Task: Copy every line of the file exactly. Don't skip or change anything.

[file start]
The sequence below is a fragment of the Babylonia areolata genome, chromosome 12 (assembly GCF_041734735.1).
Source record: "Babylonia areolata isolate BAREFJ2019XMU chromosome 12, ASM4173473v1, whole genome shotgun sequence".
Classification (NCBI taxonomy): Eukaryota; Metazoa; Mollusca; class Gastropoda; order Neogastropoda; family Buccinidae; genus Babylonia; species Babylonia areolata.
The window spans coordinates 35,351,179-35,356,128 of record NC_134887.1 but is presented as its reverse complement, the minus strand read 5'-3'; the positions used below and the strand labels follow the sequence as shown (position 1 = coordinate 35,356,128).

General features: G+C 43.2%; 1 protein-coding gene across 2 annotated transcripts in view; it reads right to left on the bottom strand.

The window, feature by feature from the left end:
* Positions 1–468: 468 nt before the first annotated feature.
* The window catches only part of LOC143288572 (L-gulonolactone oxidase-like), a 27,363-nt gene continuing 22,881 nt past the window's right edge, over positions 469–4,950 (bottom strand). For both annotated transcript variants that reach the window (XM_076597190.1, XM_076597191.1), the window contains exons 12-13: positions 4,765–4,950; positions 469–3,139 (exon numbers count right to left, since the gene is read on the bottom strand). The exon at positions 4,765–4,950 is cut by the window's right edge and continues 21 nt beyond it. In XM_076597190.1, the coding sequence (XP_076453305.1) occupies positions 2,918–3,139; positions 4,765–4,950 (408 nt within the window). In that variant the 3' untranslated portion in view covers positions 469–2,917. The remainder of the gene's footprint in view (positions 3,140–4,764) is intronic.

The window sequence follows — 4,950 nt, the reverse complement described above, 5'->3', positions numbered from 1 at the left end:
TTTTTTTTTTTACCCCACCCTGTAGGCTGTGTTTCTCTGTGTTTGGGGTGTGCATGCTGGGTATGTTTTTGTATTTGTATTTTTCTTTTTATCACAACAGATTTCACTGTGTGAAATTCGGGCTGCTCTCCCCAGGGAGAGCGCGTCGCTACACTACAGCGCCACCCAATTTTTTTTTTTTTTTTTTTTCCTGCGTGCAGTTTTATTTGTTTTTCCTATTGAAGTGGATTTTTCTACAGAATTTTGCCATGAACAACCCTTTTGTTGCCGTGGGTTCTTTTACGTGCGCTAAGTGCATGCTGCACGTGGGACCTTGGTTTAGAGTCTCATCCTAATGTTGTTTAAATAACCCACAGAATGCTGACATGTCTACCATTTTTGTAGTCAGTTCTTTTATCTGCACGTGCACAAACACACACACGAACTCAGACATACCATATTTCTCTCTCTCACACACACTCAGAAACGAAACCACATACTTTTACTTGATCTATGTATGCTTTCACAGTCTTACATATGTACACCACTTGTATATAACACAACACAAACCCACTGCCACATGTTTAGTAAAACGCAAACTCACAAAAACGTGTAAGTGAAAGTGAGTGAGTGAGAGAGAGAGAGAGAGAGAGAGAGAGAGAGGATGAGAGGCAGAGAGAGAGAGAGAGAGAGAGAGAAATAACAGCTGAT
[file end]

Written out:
The sequence below is a fragment of the Babylonia areolata genome, chromosome 12 (assembly GCF_041734735.1).
Source record: "Babylonia areolata isolate BAREFJ2019XMU chromosome 12, ASM4173473v1, whole genome shotgun sequence".
Classification (NCBI taxonomy): Eukaryota; Metazoa; Mollusca; class Gastropoda; order Neogastropoda; family Buccinidae; genus Babylonia; species Babylonia areolata.
The window spans coordinates 35,351,179-35,356,128 of record NC_134887.1 but is presented as its reverse complement, the minus strand read 5'-3'; the positions used below and the strand labels follow the sequence as shown (position 1 = coordinate 35,356,128).

General features: G+C 43.2%; 1 protein-coding gene across 2 annotated transcripts in view; it reads right to left on the bottom strand.

The window, feature by feature from the left end:
* Positions 1–468: 468 nt before the first annotated feature.
* The window catches only part of LOC143288572 (L-gulonolactone oxidase-like), a 27,363-nt gene continuing 22,881 nt past the window's right edge, over positions 469–4,950 (bottom strand). For both annotated transcript variants that reach the window (XM_076597190.1, XM_076597191.1), the window contains exons 12-13: positions 4,765–4,950; positions 469–3,139 (exon numbers count right to left, since the gene is read on the bottom strand). The exon at positions 4,765–4,950 is cut by the window's right edge and continues 21 nt beyond it. In XM_076597190.1, the coding sequence (XP_076453305.1) occupies positions 2,918–3,139; positions 4,765–4,950 (408 nt within the window). In that variant the 3' untranslated portion in view covers positions 469–2,917. The remainder of the gene's footprint in view (positions 3,140–4,764) is intronic.

The window sequence follows — 4,950 nt, the reverse complement described above, 5'->3', positions numbered from 1 at the left end:
TTTTTTTTTTTACCCCACCCTGTAGGCTGTGTTTCTCTGTGTTTGGGGTGTGCATGCTGGGTATGTTTTTGTATTTGTATTTTTCTTTTTATCACAACAGATTTCACTGTGTGAAATTCGGGCTGCTCTCCCCAGGGAGAGCGCGTCGCTACACTACAGCGCCACCCAATTTTTTTTTTTTTTTTTTTTCCTGCGTGCAGTTTTATTTGTTTTTCCTATTGAAGTGGATTTTTCTACAGAATTTTGCCATGAACAACCCTTTTGTTGCCGTGGGTTCTTTTACGTGCGCTAAGTGCATGCTGCACGTGGGACCTTGGTTTAGAGTCTCATCCTAATGTTGTTTAAATAACCCACAGAATGCTGACATGTCTACCATTTTTGTAGTCAGTTCTTTTATCTGCACGTGCACAAACACACACACGAACTCAGACATACCATATTTCTCTCTCTCACACACACTCAGAAACGAAACCACATACTTTTACTTGATCTATGTATGCTTTCACAGTCTTACATATGTACACCACTTGTATATAACACAACACAAACCCACTGCCACATGTTTAGTAAAACGCAAACTCACAAAAACGTGTAAGTGAAAGTGAGTGAGTGAGAGAGAGAGAGAGAGAGAGAGAGAGAGAGGATGAGAGGCAGAGAGAGAGAGAGAGAGAGAGAGAAATAACAGCTGAT